International Meeting for Autism Research: How Attention to Gaze-Direction Is Captured by Static Pictures In Very Young Children with ASDs: a Time-Course Analysis

How Attention to Gaze-Direction Is Captured by Static Pictures In Very Young Children with ASDs: a Time-Course Analysis

Friday, May 13, 2011
Elizabeth Ballroom E-F and Lirenta Foyer Level 2 (Manchester Grand Hyatt)
2:00 PM
R. Fadda1, G. S. Doneddu2, T. Striano3, S. Congiu2, G. Frigo2 and A. Salvago2, (1)Department of Psychology, University of Cagliari, Cagliari, Italy, (2)Center for Pervasive and Developmental Disorders, AOB, Cagliari, Italy, (3)Department of Psychology, Hunter College, New York, NY

Background:  In our previous study (Fadda, Doneddu, Striano et al., 2010) investigating children with ASDs' sensitivity to the orientation of an adult’s eye gaze towards an object located within the child’s field of view, in static images, children with autism appeared as successful and as accurate as controls in locating the object although they paid less attention to the eyes and over-explored non relevant areas of the stimulus. This led to the hypothesis that children with ASDs might use compensatory strategies to locate the gaze target rather than understanding the referential meaning of the gaze.

Objectives: Our study aims to extend our previous results, exploring the strategies used by children with ASDs to locate a gaze target by analyzing the time-course of their visual attention, in comparison with a group of chronological age matched controls, and with a group of adults, that represent respectively typical immature and mature patterns of visual attention toward static gaze-direction cues.

Methods: We compared 20 children with ASDs (13 M), mean age=57 mths (range: 36-101; sd=21.37), mean non verbal mental age=39 mths (Leiter-R scale), with a group of 20 typically-developing children, matched for chronological age (7 M) and a group of typically-developing adults (10 M), mean age=22.65 (sd=1.98). The stimuli, presented with a Tobii T60 Eye Tracker, were those used in Fadda et al. 2010: a human face looking right or left at one of two visible target objects positioned next to the head. We defined 5 areas of interest for all the 8 stimulus images: eyes, gaze target, non-gaze target, mouth, not-AOI (that is the area of the screen external to the other AOI). In order to define the strategies used to perform the tasks, we calculated the mean proportion of Fixation Count (FC: the number of fixations to an AOI) for each AOI during 3 different time slots, each lasting one second: 1st , 2nd and 5th  second of stimulus presentation.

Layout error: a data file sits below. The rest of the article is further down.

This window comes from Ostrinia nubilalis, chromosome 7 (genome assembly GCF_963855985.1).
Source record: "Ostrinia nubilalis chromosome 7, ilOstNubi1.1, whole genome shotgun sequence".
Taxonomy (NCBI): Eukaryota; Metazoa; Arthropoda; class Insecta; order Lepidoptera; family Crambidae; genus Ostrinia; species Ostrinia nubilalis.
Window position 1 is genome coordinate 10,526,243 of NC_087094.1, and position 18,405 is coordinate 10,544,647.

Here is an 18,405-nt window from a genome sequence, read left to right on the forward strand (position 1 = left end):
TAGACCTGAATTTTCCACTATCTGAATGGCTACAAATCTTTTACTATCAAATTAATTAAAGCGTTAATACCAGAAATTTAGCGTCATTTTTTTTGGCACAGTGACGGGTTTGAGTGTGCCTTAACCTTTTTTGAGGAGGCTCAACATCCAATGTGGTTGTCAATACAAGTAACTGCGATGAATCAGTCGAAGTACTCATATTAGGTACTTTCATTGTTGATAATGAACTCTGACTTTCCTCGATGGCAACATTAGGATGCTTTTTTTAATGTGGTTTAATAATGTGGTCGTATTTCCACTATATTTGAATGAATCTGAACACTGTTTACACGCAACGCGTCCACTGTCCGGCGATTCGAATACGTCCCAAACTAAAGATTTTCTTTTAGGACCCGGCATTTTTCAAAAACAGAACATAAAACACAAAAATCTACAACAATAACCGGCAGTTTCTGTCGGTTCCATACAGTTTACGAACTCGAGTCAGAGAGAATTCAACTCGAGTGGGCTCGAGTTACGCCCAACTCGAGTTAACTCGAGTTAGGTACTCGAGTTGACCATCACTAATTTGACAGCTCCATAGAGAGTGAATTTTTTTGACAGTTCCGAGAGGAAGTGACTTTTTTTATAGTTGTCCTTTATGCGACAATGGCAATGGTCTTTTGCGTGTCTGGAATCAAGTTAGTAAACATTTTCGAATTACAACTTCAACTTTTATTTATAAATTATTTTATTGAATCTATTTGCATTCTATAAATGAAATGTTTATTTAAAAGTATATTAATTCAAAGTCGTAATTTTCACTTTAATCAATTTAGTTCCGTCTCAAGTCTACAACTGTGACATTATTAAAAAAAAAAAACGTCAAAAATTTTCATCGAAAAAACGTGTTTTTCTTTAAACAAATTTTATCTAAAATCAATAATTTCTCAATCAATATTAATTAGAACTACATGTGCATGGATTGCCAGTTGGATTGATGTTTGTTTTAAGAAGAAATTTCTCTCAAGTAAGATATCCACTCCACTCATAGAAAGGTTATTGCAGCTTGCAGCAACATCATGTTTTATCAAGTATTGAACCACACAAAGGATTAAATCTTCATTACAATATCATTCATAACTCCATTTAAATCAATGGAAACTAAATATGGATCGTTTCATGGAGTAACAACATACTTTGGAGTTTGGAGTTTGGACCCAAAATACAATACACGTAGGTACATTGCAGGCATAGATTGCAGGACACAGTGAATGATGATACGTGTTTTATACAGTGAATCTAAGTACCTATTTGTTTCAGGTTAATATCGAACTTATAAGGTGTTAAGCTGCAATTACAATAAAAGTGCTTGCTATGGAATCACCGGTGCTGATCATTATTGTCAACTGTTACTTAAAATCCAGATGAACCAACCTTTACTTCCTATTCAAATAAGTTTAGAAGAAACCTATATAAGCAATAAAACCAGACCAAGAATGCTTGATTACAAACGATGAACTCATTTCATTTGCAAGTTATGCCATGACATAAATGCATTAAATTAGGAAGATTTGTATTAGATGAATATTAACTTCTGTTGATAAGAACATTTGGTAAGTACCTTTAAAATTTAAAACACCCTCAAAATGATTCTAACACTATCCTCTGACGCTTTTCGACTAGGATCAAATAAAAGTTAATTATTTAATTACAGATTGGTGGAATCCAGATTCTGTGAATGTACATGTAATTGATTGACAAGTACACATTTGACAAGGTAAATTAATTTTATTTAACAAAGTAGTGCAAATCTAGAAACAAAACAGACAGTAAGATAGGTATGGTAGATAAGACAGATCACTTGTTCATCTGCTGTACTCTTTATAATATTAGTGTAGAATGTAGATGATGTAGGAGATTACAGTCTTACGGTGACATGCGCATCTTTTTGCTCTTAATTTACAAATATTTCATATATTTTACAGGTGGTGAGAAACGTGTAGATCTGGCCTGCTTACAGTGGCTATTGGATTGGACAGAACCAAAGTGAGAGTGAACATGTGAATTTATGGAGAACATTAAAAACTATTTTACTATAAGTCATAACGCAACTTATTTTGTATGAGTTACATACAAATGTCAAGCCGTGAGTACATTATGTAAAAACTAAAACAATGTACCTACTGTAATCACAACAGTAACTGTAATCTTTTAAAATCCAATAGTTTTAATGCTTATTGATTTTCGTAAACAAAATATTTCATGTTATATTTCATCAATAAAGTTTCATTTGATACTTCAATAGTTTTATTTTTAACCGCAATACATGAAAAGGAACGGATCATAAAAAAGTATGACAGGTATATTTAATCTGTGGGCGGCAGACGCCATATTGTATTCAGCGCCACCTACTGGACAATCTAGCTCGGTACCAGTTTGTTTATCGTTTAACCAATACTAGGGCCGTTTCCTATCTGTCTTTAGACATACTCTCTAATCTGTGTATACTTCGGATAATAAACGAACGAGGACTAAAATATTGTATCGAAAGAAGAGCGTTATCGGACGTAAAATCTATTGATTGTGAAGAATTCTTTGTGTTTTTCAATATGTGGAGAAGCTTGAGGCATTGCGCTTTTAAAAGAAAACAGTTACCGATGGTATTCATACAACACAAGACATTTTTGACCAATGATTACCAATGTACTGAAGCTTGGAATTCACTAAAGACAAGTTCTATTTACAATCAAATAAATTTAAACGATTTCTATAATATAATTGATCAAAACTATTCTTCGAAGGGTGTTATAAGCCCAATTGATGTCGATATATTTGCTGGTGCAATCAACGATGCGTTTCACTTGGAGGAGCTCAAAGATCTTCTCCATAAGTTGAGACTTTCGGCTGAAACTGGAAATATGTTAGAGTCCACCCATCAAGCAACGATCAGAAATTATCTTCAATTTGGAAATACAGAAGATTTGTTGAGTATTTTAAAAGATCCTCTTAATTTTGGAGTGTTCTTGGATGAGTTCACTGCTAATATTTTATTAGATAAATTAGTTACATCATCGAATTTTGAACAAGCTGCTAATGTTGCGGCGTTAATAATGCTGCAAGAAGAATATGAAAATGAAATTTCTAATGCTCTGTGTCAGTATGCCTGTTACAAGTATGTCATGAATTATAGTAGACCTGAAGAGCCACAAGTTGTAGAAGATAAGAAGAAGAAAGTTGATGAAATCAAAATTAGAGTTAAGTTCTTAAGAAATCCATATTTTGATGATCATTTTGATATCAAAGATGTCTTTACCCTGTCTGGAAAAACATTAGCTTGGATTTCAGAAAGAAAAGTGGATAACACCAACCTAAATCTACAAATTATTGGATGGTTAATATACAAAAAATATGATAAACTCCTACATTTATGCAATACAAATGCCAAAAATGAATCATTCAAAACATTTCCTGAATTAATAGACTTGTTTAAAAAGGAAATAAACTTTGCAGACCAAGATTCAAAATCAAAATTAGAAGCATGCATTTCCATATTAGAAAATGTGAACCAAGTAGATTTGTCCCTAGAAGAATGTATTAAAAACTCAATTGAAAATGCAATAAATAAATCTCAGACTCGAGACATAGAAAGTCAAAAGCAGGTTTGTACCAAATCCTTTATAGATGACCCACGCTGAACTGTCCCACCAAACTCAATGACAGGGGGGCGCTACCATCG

Results: Paired sample t tests revealed that adults showed a preference to the gaze target versus the non-gaze target at t1 (t=3.35.; df=19; p=0.003), t2 (t=2.54; df=19; p=0.02) and at t3 (t=1.78; df=19; p=0.09). Neither children with ASDs nor typical controls showed such a preference. Adults preferred the eyes rather than not-AOI at t1 (t=5.63; df=19; p=0.000), at t2 (t=4.10; df=19; p=0.001) and at t3 (t=2.15; df=19; p=0.044). The same preference was found in young typical controls but not in children with ASDs.

Conclusions: While adults were quickly and stably oriented by the eye-gaze direction toward the gaze target, both children with ASDs and typical controls were not, meaning that this phenomenon might be due to immature visual orienting patterns rather than being specific to ASDs. Contrary to previous studies (Ristic et al. 2005; Chawarska et al. 2003) we didn’t find intact basic gaze cueing in ASDs, indeed children with ASDs showed poor attention to the eyes, suggesting that they generally miss important information conveyed by the eyes and this is also likely to hinder later understanding of the referential value of looking.

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